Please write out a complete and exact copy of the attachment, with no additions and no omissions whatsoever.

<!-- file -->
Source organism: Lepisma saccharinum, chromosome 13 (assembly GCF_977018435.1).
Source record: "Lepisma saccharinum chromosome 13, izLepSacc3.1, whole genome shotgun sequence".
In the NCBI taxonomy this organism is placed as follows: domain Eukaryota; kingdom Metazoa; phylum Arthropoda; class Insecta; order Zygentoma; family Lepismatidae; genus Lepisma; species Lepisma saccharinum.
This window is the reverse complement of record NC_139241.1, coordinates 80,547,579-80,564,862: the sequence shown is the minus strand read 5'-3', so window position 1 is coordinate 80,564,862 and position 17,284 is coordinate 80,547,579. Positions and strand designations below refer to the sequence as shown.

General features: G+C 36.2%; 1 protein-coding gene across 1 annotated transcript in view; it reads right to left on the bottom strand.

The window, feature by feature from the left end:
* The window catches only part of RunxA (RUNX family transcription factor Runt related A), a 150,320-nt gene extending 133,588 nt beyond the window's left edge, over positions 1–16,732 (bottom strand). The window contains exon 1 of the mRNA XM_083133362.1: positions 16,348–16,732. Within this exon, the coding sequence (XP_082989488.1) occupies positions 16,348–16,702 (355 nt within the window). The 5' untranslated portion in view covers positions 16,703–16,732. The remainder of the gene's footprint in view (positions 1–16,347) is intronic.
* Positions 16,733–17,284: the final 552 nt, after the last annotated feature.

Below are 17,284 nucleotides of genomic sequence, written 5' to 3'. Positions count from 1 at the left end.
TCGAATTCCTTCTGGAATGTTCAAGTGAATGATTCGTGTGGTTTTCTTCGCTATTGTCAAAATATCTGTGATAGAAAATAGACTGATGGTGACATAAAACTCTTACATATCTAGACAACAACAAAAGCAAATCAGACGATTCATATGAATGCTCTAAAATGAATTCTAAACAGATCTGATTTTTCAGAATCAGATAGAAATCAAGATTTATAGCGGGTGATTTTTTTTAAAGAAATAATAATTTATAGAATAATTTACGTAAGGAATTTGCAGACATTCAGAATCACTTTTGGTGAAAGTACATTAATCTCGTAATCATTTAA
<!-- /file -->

Source organism: Lepisma saccharinum, chromosome 13 (assembly GCF_977018435.1).
Source record: "Lepisma saccharinum chromosome 13, izLepSacc3.1, whole genome shotgun sequence".
In the NCBI taxonomy this organism is placed as follows: domain Eukaryota; kingdom Metazoa; phylum Arthropoda; class Insecta; order Zygentoma; family Lepismatidae; genus Lepisma; species Lepisma saccharinum.
This window is the reverse complement of record NC_139241.1, coordinates 80,547,579-80,564,862: the sequence shown is the minus strand read 5'-3', so window position 1 is coordinate 80,564,862 and position 17,284 is coordinate 80,547,579. Positions and strand designations below refer to the sequence as shown.

General features: G+C 36.2%; 1 protein-coding gene across 1 annotated transcript in view; it reads right to left on the bottom strand.

The window, feature by feature from the left end:
* The window catches only part of RunxA (RUNX family transcription factor Runt related A), a 150,320-nt gene extending 133,588 nt beyond the window's left edge, over positions 1–16,732 (bottom strand). The window contains exon 1 of the mRNA XM_083133362.1: positions 16,348–16,732. Within this exon, the coding sequence (XP_082989488.1) occupies positions 16,348–16,702 (355 nt within the window). The 5' untranslated portion in view covers positions 16,703–16,732. The remainder of the gene's footprint in view (positions 1–16,347) is intronic.
* Positions 16,733–17,284: the final 552 nt, after the last annotated feature.

Below are 17,284 nucleotides of genomic sequence, written 5' to 3'. Positions count from 1 at the left end.
TCGAATTCCTTCTGGAATGTTCAAGTGAATGATTCGTGTGGTTTTCTTCGCTATTGTCAAAATATCTGTGATAGAAAATAGACTGATGGTGACATAAAACTCTTACATATCTAGACAACAACAAAAGCAAATCAGACGATTCATATGAATGCTCTAAAATGAATTCTAAACAGATCTGATTTTTCAGAATCAGATAGAAATCAAGATTTATAGCGGGTGATTTTTTTTAAAGAAATAATAATTTATAGAATAATTTACGTAAGGAATTTGCAGACATTCAGAATCACTTTTGGTGAAAGTACATTAATCTCGTAATCATTTAA